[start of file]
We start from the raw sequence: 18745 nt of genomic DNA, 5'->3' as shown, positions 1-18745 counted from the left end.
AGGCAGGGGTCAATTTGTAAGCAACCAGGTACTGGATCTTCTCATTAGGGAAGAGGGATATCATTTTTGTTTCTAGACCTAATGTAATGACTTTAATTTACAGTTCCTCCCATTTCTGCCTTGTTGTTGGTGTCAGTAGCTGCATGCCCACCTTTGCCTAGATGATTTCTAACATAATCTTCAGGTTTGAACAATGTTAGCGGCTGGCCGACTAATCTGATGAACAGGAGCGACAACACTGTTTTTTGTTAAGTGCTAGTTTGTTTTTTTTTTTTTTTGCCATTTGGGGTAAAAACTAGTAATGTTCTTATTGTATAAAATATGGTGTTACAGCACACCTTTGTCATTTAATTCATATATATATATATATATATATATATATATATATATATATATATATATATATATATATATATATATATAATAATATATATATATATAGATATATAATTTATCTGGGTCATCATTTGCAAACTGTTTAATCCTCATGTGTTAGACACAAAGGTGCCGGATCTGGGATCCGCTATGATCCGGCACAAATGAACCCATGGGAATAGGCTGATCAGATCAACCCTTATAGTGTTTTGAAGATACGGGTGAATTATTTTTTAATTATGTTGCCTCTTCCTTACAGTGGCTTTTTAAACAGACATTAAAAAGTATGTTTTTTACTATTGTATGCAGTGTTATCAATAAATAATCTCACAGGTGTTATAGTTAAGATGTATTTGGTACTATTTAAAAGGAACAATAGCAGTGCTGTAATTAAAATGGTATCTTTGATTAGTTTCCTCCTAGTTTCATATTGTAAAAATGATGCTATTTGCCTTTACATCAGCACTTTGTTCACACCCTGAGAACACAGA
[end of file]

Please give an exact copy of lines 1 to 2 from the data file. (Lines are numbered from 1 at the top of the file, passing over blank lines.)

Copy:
We start from the raw sequence: 18745 nt of genomic DNA, 5'->3' as shown, positions 1-18745 counted from the left end.
AGGCAGGGGTCAATTTGTAAGCAACCAGGTACTGGATCTTCTCATTAGGGAAGAGGGATATCATTTTTGTTTCTAGACCTAATGTAATGACTTTAATTTACAGTTCCTCCCATTTCTGCCTTGTTGTTGGTGTCAGTAGCTGCATGCCCACCTTTGCCTAGATGATTTCTAACATAATCTTCAGGTTTGAACAATGTTAGCGGCTGGCCGACTAATCTGATGAACAGGAGCGACAACACTGTTTTTTGTTAAGTGCTAGTTTGTTTTTTTTTTTTTTTGCCATTTGGGGTAAAAACTAGTAATGTTCTTATTGTATAAAATATGGTGTTACAGCACACCTTTGTCATTTAATTCATATATATATATATATATATATATATATATATATATATATATATATATATATATATATATATATATATAATAATATATATATATATAGATATATAATTTATCTGGGTCATCATTTGCAAACTGTTTAATCCTCATGTGTTAGACACAAAGGTGCCGGATCTGGGATCCGCTATGATCCGGCACAAATGAACCCATGGGAATAGGCTGATCAGATCAACCCTTATAGTGTTTTGAAGATACGGGTGAATTATTTTTTAATTATGTTGCCTCTTCCTTACAGTGGCTTTTTAAACAGACATTAAAAAGTATGTTTTTTACTATTGTATGCAGTGTTATCAATAAATAATCTCACAGGTGTTATAGTTAAGATGTATTTGGTACTATTTAAAAGGAACAATAGCAGTGCTGTAATTAAAATGGTATCTTTGATTAGTTTCCTCCTAGTTTCATATTGTAAAAATGATGCTATTTGCCTTTACATCAGCACTTTGTTCACACCCTGAGAACACAGA